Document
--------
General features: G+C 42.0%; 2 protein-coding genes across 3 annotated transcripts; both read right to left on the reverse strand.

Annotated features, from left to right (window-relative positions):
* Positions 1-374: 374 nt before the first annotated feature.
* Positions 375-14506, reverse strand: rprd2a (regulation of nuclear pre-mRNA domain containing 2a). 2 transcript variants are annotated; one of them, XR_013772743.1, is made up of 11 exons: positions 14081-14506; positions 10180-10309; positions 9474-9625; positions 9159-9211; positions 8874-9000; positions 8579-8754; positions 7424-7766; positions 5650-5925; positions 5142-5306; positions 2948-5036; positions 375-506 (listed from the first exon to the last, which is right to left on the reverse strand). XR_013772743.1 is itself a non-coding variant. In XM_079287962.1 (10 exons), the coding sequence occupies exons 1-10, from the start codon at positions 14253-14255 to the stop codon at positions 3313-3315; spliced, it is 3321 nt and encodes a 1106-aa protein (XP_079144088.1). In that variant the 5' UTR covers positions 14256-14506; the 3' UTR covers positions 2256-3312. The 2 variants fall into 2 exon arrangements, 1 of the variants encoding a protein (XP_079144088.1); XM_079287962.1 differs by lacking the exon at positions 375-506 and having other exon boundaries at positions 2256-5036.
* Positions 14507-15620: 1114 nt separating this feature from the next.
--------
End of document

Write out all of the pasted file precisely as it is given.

General features: G+C 42.0%; 2 protein-coding genes across 3 annotated transcripts; both read right to left on the reverse strand.

Annotated features, from left to right (window-relative positions):
* Positions 1-374: 374 nt before the first annotated feature.
* Positions 375-14506, reverse strand: rprd2a (regulation of nuclear pre-mRNA domain containing 2a). 2 transcript variants are annotated; one of them, XR_013772743.1, is made up of 11 exons: positions 14081-14506; positions 10180-10309; positions 9474-9625; positions 9159-9211; positions 8874-9000; positions 8579-8754; positions 7424-7766; positions 5650-5925; positions 5142-5306; positions 2948-5036; positions 375-506 (listed from the first exon to the last, which is right to left on the reverse strand). XR_013772743.1 is itself a non-coding variant. In XM_079287962.1 (10 exons), the coding sequence occupies exons 1-10, from the start codon at positions 14253-14255 to the stop codon at positions 3313-3315; spliced, it is 3321 nt and encodes a 1106-aa protein (XP_079144088.1). In that variant the 5' UTR covers positions 14256-14506; the 3' UTR covers positions 2256-3312. The 2 variants fall into 2 exon arrangements, 1 of the variants encoding a protein (XP_079144088.1); XM_079287962.1 differs by lacking the exon at positions 375-506 and having other exon boundaries at positions 2256-5036.
* Positions 14507-15620: 1114 nt separating this feature from the next.